As a pediatric dietitian, I work with some of the youngest clients in our private pediatric nutrition practice. There are many common themes that come up, as the families I work with try to nourish their children in the best ways possible and support their rapidly growing brains and bodies. I am struck in the past couple weeks, with the same question and concern that has come up many times. Should I keep breastfeeding after one year?
This question came from an exclusively pumping client, who wondered whether she should continue to pump breastmilk for her one year old. It also came from another client who’s doctor was questioning why she was still breastfeeding her 13 month old twins (who were former preemies) and a family member who was feeling done with breastfeeding and pumping for her 15 month old, but was feeling guilty about “quitting”.
Many well-meaning friends, relatives and pediatricians may be weighing in and clouding the decision for a breastfeeding mom about whether to continue breastfeeding after a year. The answer is that breastmilk definitely provides nutritional and immunological benefits after a year, however the decision on whether to continue a breastfeeding journey should be made by a mom, not her friends, relatives or pediatrician.
Breastfeeding moms looking for information on how long to breastfeed can quickly become inundated. Social media posts and groups can be incredibly helpful and supportive for breastfeeding moms. After all, the pediatrician’s office is not open at 3am when the baby is screaming and won’t latch, so these sites and groups can be extremely important! However, sometimes information can be opinion-based and judgement laden. The facts can be hard to discern from the rhetoric.
Many breastfeeding mothers are told by their pediatrician that it is “bad” to breastfeed beyond a year, because the baby needs food, not breastmilk. The two are not mutually exclusive. According to the American Academy of Pediatrics, “there is no upper limit to the duration of breastfeeding and no evidence of psychologic or developmental harm from breastfeeding into the third year of life or longer”.1 The American Academy of Family Physicians echoes the AAP’s guidelines. They indicate that, “breastfeeding should continue as long as mutually desired by mother and child”.2
Colleagues and clients also share with me their concerns about continuing breastfeeding or breastmilk feeding after a year because they have been told that their milk does not provide any benefit anymore. Breastmilk has known immunologic benefits beyond a year (if Mom gets sick, she will continue to makes antibodies that then get passed to her breastfeeding child), but also continues to have nutritional benefits. According to a study published in Pediatrics, breastmilk expressed by mothers who had been lactating for over one year, had higher fat and energy content compared with the milk expressed by mothers who had not been lactating as long.3 The study indicates that the fat and calories provided during prolonged lactation may be more significant than medical providers or even the researchers suspected.3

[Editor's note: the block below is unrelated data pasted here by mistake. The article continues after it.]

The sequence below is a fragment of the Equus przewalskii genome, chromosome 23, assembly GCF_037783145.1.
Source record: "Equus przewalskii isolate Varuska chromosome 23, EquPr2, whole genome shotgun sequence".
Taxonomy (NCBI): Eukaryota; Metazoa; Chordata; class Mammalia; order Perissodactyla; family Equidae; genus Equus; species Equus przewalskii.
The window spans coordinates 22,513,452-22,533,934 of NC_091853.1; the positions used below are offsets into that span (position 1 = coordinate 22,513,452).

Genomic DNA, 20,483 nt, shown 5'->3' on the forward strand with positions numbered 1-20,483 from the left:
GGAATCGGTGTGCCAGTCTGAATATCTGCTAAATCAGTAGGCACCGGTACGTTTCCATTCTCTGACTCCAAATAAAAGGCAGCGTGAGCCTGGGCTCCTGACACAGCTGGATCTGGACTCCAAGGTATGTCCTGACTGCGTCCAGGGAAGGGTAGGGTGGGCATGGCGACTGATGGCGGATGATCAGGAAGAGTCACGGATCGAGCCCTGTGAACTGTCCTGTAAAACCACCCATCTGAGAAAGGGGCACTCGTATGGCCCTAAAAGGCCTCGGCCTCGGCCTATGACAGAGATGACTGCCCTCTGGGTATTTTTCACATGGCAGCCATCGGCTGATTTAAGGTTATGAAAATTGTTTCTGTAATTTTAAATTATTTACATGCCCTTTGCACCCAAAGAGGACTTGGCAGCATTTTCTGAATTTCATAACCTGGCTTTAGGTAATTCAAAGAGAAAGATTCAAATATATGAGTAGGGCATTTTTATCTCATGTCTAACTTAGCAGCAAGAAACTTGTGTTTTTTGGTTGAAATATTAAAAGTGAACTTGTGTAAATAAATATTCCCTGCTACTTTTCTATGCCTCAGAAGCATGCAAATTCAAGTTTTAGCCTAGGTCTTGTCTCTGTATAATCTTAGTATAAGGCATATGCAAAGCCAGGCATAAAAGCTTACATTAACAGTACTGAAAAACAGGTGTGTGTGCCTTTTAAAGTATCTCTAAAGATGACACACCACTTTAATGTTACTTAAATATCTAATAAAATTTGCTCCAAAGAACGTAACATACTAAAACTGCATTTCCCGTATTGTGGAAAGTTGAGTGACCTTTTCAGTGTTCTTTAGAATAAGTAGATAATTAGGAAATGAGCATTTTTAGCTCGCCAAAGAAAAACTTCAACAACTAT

It is also worth mentioning the concept of weaning. Some women feel guilty about discontinuing breastfeeding or breastmilk feeding because the concept of weaning implies “taking something away” from the baby. It is important to note that “weaning” actually begins the day that the baby takes their first bite of table food, baby cereal or a baby food puree. So, truly all mothers start weaning from breastfeeding when complimentary foods start. This process of weaning continues until the child is no longer breastfeeding or breast milk feeding, whether this is at 6 months or 3 years and 6 months.
As a former breastfeeding and breastmilk feeding mom, I understand how difficult it is to integrate information from friends, family and medical providers, all well-meaning. As parents, we just want to do right by our children and we need the support of our community. Sometimes outside comments can get overwhelming. According to research, about 70% of women cease breastfeeding because it was the natural progression lead by either the baby or the mother, but over 11% reported they stopped breastfeeding due to a lack of information or a lack of support/opposition.4
I encourage all hard-working breastfeeding or breastmilk feeding moms to make this about a decision that is best for you and your baby. Approach this decision like so many other parenting decisions you will make down the road for you and your child: weigh the pros and cons, think about how this decision will impact your child in the short term and in the long term, and how it will impact your family as a whole. For those that are ready to stop breastfeeding, remember you are not “quitting”, so try to let go of the guilt. You are ready for the next steps and to embrace the next chapter in motherhood. For those that want to continue, nurse on – the science is behind you!
Amanda Gordon, RD, LDN, IBCLC is a pediatric dietitian at Feed to Succeed, LLC, a private pediatric nutrition practice. For more information, visit www.feedtosucceed.com
- Breastfeeding and the Use of Human Milk. Pediatrics. 2012;129(3):e827 LP-e841. doi:10.1542/peds.2011-3552
- Breastfeeding, Family Physicians Supporting (Position Paper). https://www.aafp.org/about/policies/all/breastfeeding-support.html. Accessed June 14, 2020.
- Mandel D, Lubetzky R, Dollberg S, Barak S, Mimouni FB. Fat and Energy Contents of Expressed Human Breast Milk in Prolonged Lactation. Pediatrics. 2005;116(3):e432 LP-e435. doi:10.1542/peds.2005-0313
- Sugarman M, Kendall-Tackett KA. Weaning Ages in a Sample of American Women who Practice Extended Breastfeeding. Clin Pediatr (Phila). 1995;34(12):642-647.